Prepare, to be better

Only a small amount of paint on the ceiling, dog, and suit. Another success. 

The mistakes are hardly noticeable and you finished painting in record time, allowing you to get back to Netflix before they found a way to get commercials showing.

And yet, it’s sloppy. One room, two rooms, soon the entire house looks like a kids colouring book on a glitter binge. Anyone who has painted a room, car, or object knows the best results come from preparation. It’s not uncommon to spend 1 hour or more preparing for 15 minutes of painting.

We know this about preparation, but we don’t apply this in other areas of our life. Preparation is about managing risk to change the output. Managing risk is something that needs to be done at home or with any project crossing your desk. Big or small.

preparebebetter

Manage your luck

Classic enterprise risk management looks at 4 main ways of dealing with risk:

  1. Avoid the risk (Define your luck)
  2. Reduce the risk (Prepare your luck)
  3. Transfer the risk (Delegate your luck)
  4. Accept the risk (Good luck!)

Reducing the risk to prepare your luck will have the most noticeable impact on how others view your output.

Prepare your luck

Proper preparation forces us to consciously choose our actions. Making a choice to decline, delegate, or properly prepare for a task ensures thought has been put to your actions. Without thought you are accepting the risk you will likely be unprepared and unconvincing on the delivery.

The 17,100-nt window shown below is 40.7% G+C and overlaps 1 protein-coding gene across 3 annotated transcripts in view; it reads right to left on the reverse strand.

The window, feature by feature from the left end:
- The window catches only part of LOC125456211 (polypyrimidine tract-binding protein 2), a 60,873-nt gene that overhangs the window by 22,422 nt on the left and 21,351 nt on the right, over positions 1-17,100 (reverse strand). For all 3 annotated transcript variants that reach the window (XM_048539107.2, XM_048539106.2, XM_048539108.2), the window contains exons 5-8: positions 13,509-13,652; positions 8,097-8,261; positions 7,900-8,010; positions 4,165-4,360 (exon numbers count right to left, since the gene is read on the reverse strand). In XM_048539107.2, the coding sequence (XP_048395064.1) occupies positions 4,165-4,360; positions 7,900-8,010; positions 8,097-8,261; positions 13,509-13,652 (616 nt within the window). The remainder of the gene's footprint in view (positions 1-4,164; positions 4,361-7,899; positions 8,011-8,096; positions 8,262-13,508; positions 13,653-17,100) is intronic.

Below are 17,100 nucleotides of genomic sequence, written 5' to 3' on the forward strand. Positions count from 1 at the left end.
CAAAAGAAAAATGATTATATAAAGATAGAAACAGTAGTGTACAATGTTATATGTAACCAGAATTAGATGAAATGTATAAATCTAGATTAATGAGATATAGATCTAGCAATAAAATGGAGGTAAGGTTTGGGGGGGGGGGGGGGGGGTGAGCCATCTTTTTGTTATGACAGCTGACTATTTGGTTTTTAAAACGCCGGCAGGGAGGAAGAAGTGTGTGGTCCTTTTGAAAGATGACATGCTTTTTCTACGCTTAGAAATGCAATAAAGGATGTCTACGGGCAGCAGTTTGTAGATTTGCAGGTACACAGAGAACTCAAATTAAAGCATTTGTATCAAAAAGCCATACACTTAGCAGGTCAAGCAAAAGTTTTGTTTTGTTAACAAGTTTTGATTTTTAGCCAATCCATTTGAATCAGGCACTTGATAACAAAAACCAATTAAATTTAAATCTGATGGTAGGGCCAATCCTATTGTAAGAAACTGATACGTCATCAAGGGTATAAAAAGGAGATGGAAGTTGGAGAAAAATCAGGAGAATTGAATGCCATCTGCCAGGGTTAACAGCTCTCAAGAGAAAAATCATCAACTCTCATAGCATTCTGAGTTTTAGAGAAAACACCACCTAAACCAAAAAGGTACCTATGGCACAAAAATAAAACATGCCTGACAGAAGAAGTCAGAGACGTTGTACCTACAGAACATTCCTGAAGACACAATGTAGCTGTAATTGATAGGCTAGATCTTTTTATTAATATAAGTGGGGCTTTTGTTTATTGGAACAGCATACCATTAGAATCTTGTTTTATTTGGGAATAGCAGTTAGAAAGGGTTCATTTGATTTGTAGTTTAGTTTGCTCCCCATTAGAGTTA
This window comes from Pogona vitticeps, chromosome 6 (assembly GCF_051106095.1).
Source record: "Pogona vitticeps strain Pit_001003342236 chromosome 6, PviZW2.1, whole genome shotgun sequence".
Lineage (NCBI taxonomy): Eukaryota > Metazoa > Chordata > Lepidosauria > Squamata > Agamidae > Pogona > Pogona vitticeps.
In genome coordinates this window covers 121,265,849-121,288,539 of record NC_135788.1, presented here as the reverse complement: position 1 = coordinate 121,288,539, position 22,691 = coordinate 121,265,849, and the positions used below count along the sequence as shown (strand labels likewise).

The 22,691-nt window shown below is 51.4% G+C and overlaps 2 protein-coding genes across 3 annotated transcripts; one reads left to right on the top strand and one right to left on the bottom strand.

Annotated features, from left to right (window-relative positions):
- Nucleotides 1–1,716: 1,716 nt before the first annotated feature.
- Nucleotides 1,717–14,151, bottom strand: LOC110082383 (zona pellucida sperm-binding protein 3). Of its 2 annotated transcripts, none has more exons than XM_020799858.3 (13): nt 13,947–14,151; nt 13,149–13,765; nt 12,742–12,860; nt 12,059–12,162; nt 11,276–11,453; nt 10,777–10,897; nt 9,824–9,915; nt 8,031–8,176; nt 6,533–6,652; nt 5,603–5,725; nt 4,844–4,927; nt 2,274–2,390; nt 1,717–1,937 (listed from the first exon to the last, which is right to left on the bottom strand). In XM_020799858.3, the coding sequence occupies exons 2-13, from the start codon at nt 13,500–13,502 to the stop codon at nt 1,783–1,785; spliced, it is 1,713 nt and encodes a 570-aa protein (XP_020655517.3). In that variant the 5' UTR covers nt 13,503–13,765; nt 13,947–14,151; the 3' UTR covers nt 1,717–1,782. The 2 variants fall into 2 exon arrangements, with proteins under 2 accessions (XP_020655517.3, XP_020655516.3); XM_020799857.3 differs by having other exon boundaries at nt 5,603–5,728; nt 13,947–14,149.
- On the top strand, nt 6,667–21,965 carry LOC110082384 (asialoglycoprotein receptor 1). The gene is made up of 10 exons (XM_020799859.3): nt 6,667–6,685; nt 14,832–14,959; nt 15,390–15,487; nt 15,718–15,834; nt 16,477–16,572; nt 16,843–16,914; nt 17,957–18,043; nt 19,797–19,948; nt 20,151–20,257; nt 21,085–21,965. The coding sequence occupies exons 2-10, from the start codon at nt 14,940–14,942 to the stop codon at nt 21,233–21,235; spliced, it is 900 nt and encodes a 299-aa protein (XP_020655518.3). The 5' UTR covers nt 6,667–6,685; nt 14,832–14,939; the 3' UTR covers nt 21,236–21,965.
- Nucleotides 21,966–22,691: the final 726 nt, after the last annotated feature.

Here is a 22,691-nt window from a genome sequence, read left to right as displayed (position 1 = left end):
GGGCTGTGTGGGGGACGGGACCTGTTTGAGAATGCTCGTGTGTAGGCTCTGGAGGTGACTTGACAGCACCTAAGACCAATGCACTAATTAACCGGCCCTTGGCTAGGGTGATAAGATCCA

What might proper preparation look like?

  • 60 minutes of preparing for a 30 minute monthly internal meeting.
  • 2 hours of preparing for an important 30 minute external client meeting.
  • 3 hours of practicing on video for a 10 minute presentation to colleagues and senior executives.

As with painting, failure to prepare will increase your chances of looking sloppy and you’ll miss an opportunity to be better. Preparing for what others don’t will make you stand out as you get more done.

Prepare, to be better.

Tim Rhodes

Tim works proudly with TD Bank Group, he is the creator and curator of this project (500 Lessons). Having just moved across the country to Toronto, he is looking for new community volunteering opportunities!

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The opinions and articles shared on this site by Tim are entirely his own unless otherwise credited, and are not representative of TD's views, position, strategies, or opinions.

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